Flow Rate
This is the volume of water (or other fluid) that is flowing through a pipeline. It is often measured in Litres per Second (l/s) or Litres per Minute (l/m).

Flow Velocity
The speed at which water is travelling along a pipeline. A particular volume of water will have a higher flow velocity in a small diameter pipe than in a large diameter pipe. It is measure in metres per second (m/s).

Friction Factor
Every type of pipe offers different amounts of resistance to flow (or friction) to the flow of water. Extensive research has established friction factors for each type of pipe. Pipes with low friction factors will typically be more energy efficient to operate.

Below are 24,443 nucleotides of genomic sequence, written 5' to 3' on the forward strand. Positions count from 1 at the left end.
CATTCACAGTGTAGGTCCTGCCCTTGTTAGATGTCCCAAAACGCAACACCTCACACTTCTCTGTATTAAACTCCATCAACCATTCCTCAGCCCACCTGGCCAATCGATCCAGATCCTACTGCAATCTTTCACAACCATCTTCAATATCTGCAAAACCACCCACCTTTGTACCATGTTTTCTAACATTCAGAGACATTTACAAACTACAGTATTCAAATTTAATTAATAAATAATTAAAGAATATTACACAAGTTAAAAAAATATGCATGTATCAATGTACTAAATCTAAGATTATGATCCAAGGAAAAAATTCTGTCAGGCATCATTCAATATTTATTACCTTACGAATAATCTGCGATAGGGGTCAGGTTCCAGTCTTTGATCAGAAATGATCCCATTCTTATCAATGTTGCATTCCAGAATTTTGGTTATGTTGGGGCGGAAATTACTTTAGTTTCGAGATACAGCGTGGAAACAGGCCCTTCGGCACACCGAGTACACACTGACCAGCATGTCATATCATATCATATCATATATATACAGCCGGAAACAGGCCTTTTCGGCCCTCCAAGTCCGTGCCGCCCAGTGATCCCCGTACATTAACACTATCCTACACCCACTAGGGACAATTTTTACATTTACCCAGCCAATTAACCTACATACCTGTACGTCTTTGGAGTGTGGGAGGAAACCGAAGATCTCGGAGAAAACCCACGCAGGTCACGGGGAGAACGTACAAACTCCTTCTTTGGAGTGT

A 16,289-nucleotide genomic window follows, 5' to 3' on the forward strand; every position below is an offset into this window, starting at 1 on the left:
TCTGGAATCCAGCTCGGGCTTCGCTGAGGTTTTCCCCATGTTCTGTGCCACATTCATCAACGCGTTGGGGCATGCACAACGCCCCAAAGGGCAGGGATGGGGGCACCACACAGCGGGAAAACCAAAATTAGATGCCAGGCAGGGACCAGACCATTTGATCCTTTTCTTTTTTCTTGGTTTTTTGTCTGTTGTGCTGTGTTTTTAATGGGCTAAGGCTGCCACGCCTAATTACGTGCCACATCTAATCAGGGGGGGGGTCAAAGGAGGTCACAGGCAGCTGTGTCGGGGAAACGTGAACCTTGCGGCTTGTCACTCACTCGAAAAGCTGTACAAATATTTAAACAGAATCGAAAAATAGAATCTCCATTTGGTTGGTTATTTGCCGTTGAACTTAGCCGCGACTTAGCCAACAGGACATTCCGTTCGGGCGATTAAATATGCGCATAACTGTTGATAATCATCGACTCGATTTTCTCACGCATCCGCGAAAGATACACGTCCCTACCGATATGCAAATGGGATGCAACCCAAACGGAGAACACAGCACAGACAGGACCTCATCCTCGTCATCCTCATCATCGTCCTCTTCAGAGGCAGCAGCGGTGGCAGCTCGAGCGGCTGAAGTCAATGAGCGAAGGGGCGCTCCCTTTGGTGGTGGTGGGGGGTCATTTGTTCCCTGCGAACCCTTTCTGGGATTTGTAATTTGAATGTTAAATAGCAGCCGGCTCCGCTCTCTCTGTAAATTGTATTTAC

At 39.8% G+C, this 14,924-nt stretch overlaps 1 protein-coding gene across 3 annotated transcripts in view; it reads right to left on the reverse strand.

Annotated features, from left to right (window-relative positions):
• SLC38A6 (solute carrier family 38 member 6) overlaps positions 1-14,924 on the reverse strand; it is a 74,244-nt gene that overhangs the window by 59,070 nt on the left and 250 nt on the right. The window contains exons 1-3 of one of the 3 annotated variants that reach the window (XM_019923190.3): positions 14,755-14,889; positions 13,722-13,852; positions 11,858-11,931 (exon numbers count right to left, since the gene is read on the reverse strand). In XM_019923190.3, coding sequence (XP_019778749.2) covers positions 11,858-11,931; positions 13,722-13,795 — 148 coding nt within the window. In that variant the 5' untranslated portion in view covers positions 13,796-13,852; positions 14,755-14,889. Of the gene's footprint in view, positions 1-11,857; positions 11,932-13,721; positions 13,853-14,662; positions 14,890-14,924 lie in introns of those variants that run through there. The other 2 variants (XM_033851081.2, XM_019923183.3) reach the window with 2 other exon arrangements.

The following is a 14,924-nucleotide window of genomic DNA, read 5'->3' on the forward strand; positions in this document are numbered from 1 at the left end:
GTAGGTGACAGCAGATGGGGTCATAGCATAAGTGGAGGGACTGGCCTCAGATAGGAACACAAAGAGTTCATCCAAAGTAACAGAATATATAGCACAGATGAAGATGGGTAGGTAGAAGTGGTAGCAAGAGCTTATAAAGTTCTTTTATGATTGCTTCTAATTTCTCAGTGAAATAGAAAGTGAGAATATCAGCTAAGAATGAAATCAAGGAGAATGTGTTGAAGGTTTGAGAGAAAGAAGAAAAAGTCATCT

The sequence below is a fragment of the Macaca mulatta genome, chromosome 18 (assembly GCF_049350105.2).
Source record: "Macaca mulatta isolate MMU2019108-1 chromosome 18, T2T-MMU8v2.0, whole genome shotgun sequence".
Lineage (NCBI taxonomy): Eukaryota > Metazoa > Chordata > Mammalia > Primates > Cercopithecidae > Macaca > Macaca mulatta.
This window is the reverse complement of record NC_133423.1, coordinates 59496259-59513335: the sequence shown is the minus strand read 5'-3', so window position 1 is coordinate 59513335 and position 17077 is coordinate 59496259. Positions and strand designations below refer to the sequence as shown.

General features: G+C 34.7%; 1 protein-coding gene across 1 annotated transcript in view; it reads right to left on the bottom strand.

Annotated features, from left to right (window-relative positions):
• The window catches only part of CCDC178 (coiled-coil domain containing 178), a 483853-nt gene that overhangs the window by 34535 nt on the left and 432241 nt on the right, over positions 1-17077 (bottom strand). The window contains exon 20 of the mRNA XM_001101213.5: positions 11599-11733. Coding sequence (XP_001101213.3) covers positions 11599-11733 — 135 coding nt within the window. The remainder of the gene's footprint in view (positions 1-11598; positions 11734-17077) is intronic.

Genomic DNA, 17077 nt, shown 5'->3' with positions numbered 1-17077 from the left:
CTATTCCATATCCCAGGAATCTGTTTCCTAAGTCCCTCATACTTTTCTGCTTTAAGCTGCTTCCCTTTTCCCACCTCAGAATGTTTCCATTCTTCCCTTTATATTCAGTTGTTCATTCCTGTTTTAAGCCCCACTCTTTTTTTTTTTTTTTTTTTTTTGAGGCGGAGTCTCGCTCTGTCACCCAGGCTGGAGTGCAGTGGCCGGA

Friction Losses
The friction factor for the pipe being used, the volume of water flowing through the pipeline and the length of the pipeline, will result in a specific amount of friction loss. The friction loss is measured in a number of ways, for example kPa/ 100 metres or metres per 100 metres.

MRS (Minimum Required Strength)

All plastic materials used for the manufacture of pipes have been extensively tested and can be shown to have a certain minimum failure stress after 50 years at 23C. This is known as the MRS.


Solid Wall
The pipe-wall of these pipes consists of a single layer of solid PVC.

Standard Dimension Ratio (SDR)

Outside Diameter (O.D.) Wall thickness. For example a 160mm pipe with a wall thickness of 9.4mm has a SDR of 17. All sizes of pipe in a particular pressure class (PN) will have the same SDR.

Water Hammer